Sunday, October 29, 2017

Secret Superstar

Movie Review : Secret Superstar
Released : 2017
Language : Hindi
Director : Advait Chandan
Genre : Drama
Starring :  Zaira Wasim, Meher Vij, Tirth Sharma, Aamir Khan, Raj Arjun
My Rating : 7 out of 10

Amir Khan, as a producer, definitely thinks outside the formula. I have made it a point to watch his movies in a theater, even when I have lost almost all interest in Bollywood movies. His latest production, “Secret Superstar” is another feather in his producer cap.

The story is as straight-forward as it gets. Insia (Zaira Wasim) is a 14 year old living in Vadodara. She has no interest in studies and dreams of being a superstar singer. Her father Farookh (Raj Arjun) has no appreciation of her talents and aspirations, and only offers apathy at best, and downright mean opposition at worst. Without her ever supportive mother Najma (Meher Vij), she stands no chance of ever achieving her dreams. Her mother risks a lot, suffers a lot, including physical violence, as Farookh is an angry abusive husband. Insia is old enough to understand and wants her mother to file for divorce, but there is really no practical way out for them. In order to pursue her dream without being recognized and stopped, she records her songs wearing burqa and releases them on YouTube. The songs go viral, and even though it’s anonymous Insia gets an opportunity to sing for a fallen-from-grace music director Shakti Kumar (Aamir Khan). She has dual hopes from this, one to become a star and second to help her mother get free. There is no suspense here, and no spoilers. This is a feel good movie. The emotional impact is from incidents of daily life, and I have not disclosed any  of those details, on purpose.

As you can see, the movie is tackling two themes. The family story, focuses on domestic abuse and mother-daughter bond. The other just glosses over the meteoric rise of an anonymous singer. This inconsistent handling of two important elements of the storyline is a major shortcoming of the movie that stops it from being a great movie like what “Dangal” was.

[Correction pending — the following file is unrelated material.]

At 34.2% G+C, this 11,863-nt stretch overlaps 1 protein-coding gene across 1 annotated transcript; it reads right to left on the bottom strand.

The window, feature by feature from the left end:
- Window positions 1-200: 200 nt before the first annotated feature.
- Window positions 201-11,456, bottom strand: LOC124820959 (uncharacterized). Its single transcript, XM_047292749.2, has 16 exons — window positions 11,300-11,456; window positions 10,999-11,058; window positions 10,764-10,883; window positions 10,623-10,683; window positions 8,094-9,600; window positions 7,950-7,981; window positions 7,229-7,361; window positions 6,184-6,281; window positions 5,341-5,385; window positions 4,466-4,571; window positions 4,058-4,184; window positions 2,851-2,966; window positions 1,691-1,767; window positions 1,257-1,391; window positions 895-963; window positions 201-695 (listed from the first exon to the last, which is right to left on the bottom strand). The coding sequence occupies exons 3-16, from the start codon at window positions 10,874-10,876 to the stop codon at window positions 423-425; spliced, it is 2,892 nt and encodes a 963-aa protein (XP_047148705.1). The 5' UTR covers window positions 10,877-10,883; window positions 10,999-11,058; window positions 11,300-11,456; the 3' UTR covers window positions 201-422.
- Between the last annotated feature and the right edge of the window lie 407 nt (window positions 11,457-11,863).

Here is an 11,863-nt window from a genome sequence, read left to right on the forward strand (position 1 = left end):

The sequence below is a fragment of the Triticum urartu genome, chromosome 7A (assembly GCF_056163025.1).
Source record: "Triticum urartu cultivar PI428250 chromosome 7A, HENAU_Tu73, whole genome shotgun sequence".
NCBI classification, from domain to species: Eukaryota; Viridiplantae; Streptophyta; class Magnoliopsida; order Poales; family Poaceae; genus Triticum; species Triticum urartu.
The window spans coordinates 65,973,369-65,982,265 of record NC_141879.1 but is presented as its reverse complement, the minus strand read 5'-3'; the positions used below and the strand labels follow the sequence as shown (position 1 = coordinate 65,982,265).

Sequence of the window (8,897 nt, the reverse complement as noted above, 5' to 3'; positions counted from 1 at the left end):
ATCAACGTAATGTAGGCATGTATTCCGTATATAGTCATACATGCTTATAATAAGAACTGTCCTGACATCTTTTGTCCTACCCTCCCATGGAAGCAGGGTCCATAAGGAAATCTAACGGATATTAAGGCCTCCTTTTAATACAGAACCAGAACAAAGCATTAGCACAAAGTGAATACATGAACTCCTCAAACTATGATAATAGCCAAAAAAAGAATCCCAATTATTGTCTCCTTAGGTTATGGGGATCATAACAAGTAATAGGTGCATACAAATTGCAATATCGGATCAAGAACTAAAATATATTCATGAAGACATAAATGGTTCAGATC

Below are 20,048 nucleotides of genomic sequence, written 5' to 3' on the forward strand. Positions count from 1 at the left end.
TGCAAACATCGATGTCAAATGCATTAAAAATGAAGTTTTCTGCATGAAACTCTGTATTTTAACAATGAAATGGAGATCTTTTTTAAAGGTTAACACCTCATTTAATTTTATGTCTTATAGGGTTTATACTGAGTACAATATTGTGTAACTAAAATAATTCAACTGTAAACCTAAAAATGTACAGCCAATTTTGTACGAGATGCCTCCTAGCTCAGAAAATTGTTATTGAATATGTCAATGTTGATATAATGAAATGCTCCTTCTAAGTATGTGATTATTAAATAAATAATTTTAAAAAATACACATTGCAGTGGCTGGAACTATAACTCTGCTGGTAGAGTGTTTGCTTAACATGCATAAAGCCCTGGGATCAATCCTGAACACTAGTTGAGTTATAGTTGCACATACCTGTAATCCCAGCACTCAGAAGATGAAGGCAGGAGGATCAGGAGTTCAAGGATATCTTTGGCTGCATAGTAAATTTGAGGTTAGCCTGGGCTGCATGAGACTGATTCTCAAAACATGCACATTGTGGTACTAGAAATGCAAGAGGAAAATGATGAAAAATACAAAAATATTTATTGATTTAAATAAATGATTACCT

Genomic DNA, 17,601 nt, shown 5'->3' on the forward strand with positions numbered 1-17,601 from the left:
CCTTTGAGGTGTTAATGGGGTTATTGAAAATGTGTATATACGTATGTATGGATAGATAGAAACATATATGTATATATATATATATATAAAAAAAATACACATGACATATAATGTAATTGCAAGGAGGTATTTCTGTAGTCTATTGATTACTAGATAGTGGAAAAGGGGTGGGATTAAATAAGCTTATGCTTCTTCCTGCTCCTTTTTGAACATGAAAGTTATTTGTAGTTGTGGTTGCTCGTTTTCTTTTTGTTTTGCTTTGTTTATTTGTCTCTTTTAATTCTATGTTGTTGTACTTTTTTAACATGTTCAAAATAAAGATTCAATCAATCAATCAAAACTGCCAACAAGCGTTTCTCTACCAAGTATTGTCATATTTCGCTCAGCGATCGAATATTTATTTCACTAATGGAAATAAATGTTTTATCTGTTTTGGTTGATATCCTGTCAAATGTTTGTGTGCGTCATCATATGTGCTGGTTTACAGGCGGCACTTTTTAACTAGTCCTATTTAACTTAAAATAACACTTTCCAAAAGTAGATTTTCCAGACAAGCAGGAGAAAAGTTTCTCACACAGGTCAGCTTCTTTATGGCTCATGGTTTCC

Dangal was fantastic as a both an achievement story, as well as family bonding story. Secret Superstar is fabulous as a mother-daughter bonding story. Many of the emotional scenes are potent without being melodramatic. This part manages to effectively comment on surprisingly many social issues. Domestic abuse, discrimination against girl child, women empowerment and neglecting non-traditional aspirations amongst others. The mother-daughter friendship is beautiful and touching. But there’s much more. The support Insia receives from her much younger brother is innocent and heartwarming. And the adolescent love story is amusingly cute, and doesn’t distract from the main theme of mother-daughter relationship. This all is high class movie making, and Advait Chandan must be complemented for both direction and script.

As an achievement story, it falls flat on its face. There are some elements of the Disney show, “Hanna Montana”. But the lack of any real excitement in the trajectory of Insia’s super stardom is just painfully bland. One song upload and she is famous. Worse, we get to hear maybe two songs of her supposedly superstar talents. Fame, opportunity and success just arrive at her doorstep, like an online pizza order.  The talk about her songs on TV, and the reaction of characters to it feel completely fake. Even the character of Shakti Kumar, and his antiques, although humorous are still just superfluous. The complete blame of this failure falls on the shoulders of the script and the direction, meaning Advait Chandan. Because the actors are just phenomenal.

Zaira Wasim and Meher Vij are in the focus of the camera for the most part, and their fantastic performances will keep you glued to your seats, and be emotionally invested in them. The cast is mostly unknown but capable actors. Raj Arjun does justice to the unenviable role of the abusive husband. Tirth Sharma as Insia’s true friend Chintan is adorable. Aamir Khan tries best with whatever material is offered to him, but cannot hide the fact that he is playing with an obviously inferior hand. Again, this is Zaira’s movie and Meher’s movie, everyone else is secondary. Fortunately their acting is exemplary.  

My recommendation is that, the family story alone makes it a “must watch” movie. But tone down your expectations for the movie as a whole. It’s very safe for kids, and enjoyable for the whole family.

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